RCAS 2019 Overview: Camels, Hot Air Balloons and the Need for Change
Despite the transformative change sweeping the consumer goods industry, success in the analytics practice still relies on its oldest asset: people.
That was the somewhat ironic key takeaway from the 2019 edition of the Retail & Consumer Goods Analytics Conference, which kicked off last week in Chicago with a milestone: the use of a robot named Pepper (courtesy of HCL Technologies) to introduce the first speaker.
But although the planned agenda would have suggested that the adoption of artificial intelligence, machine learning, advanced analytics tools and other new-age technology would dominate the discussions, most of the presentations and subsequent conversations at least broached the subject of “human” personnel.
Based on the discussions, traditional consumer product manufacturers and retailers are working hard to identify the new skills required of a data-driven organization; to attract the new, often younger talent they need to fill those skill sets in a highly competitive job market; to re-educate the existing workforce not only on new technologies, but also on new strategic methods of problem solving; and to figure out how much of the current workload can be effectively “re-assigned” to machine learning and other automated tools.
One of the most critical of those new skills — storytelling, the need for analytics professionals to effectively translate data into digestible forms for business users and top management — was fully demonstrated on the stage through a procession of speakers who used tall tales, anecdotes, parables and the occasional off-color remark while offering their personal best practices in designing an intelligent, analytics-informed modern enterprise.
Among the more entertaining of the storytellers were a trio of presenters from Mars, Inc. Event Co-Chair Tarun Kataria, the company’s global director of advanced analytics and machine learning, told an ancient Arabic parable about three sons who are unable to properly divide 17 camels among them as their father had directed until adding, then later subtracting, an 18th camel. The moral of the story being that “analytics is the 18th camel” that can drive success for organizations. (Read the full story here.)
Meanwhile, Mars chief digital officer Sandeep Dadlani (below) modified an existing joke about a lost hot air balloonist asking directions from a pedestrian to illustrate the oft-troubling disconnect between the analytics team and the rest of the enterprise. (Read the joke here.) Replace “engineer” with “data scientist” and “management” with “CDO” to get Dadlani’s gist.)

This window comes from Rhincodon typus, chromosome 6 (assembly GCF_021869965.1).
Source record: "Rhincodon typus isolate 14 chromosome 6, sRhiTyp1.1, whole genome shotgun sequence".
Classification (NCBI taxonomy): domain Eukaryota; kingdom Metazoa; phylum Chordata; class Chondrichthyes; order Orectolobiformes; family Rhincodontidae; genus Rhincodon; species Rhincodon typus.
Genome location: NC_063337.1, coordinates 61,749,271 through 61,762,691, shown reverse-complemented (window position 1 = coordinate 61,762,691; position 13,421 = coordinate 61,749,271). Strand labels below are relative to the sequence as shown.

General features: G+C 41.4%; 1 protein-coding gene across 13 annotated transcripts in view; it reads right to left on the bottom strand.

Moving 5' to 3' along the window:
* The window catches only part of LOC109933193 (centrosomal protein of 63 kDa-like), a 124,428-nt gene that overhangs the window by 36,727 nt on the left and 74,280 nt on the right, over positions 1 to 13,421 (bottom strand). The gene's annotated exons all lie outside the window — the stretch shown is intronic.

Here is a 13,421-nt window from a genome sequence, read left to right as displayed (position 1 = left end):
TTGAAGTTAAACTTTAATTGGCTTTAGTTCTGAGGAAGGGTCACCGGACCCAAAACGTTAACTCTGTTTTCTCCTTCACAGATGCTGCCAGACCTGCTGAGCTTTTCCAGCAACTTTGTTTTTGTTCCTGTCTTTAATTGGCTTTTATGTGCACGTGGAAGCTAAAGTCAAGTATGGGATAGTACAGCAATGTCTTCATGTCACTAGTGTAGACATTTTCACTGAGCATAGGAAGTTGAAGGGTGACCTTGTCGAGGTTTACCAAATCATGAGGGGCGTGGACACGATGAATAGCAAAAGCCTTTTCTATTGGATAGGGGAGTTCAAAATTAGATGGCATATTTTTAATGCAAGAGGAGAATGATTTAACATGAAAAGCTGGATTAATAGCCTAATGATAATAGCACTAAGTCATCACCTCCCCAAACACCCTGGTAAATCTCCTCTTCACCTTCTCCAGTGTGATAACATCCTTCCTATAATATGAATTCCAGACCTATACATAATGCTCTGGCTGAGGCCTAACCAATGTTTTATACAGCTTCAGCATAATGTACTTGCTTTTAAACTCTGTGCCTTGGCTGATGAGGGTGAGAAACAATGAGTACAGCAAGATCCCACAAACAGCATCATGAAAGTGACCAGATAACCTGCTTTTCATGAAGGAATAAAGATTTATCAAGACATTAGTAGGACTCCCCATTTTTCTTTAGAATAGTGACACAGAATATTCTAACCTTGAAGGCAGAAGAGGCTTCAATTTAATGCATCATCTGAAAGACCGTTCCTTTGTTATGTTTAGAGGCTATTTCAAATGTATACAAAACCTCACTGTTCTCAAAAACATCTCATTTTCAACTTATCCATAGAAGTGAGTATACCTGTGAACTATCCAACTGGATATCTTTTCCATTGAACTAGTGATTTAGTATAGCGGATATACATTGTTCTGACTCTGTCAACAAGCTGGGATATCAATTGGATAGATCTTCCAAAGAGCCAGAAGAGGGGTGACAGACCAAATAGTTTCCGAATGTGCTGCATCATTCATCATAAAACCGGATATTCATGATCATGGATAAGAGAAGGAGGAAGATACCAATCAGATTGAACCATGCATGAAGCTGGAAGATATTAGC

Finally, Romain Apert, vice president-chief information officer for Mars Wrigley Confectionery, harked back to the glory days of TV game shows by posing the “Monty Hall problem” to illustrate the need for professionals to “learn to relearn, or even learn to unlearn” the analytic practices that have been guiding the industry until now. (See more below.)
Throughout the event, speakers and attendees alike acknowledged a similar shift in traditional thinking among both manufacturers and retailers that, ultimately, will lead to organizations fully guided in their go-to-market strategies by advanced analytics.
One significant example came from Walmart’s Enterprise chief information officer Clay Johnson, who noted that chief executive officer Doug McMillon has charged the company to give all employees the necessary understanding of new tools and technologies rather than using language they can better understand — because the time has come for everyone to become part of the intelligent enterprise.
“[We were] talking about cloud, artificial intelligence, machine learning — all these different buzzwords. One of the business leaders said, 'Hey, we need to figure out how to take those words and put them into terms the business can understand,’” explained Johnson. “And Doug stopped and said, 'No, we actually need to go the other way around. We need to force people to learn this terminology because it is what mainstream is.' That right there was a mind-shift. That set the tone, not only for the c-suite, but for the rest of the company.”
The following is an executive summary of the event’s full agenda:
Day 1 Workshop Unlocking the Future: Using AI-Driven Analytics to Determine Corporate Strategy
Derek Smith, Vice President of Services, Prevedere
Attendees at the opening day workshop agreed that while defining the business problem at their organizations can be relatively simple, integrating the right data and insights arguably takes the longest amount of time.
About 64% of respondents to Prevedere’s 2019 “Bridging the Data Divide” survey indicated they are not satisfied with their company’s ability to understand the impact of external factors on performance. One way to combat this is to transform existing analytics to be more-forward looking in a strategic roadmap.
Executives noted that, to see a full transition from a reactive to a predictive enterprise, companies need to change their internal culture. “The change management sometimes is harder than the system integration,” said Smith.
Day 1 Data & Analytics Share Group
Kapil Dabi, Partner/Principal for Digital, EY
Patrick Moriarty, Managing Director, EY
To succeed in the current environment, companies must focus on the human element to bridge the gap and move from insights to action to value. This was among the topics of the opening-day Data & Analytics Share Group hosted by EY. The critical success factors to drive positive returns from data & analytics are business need, flexibility, data privacy and user-centricity, explained Dabi.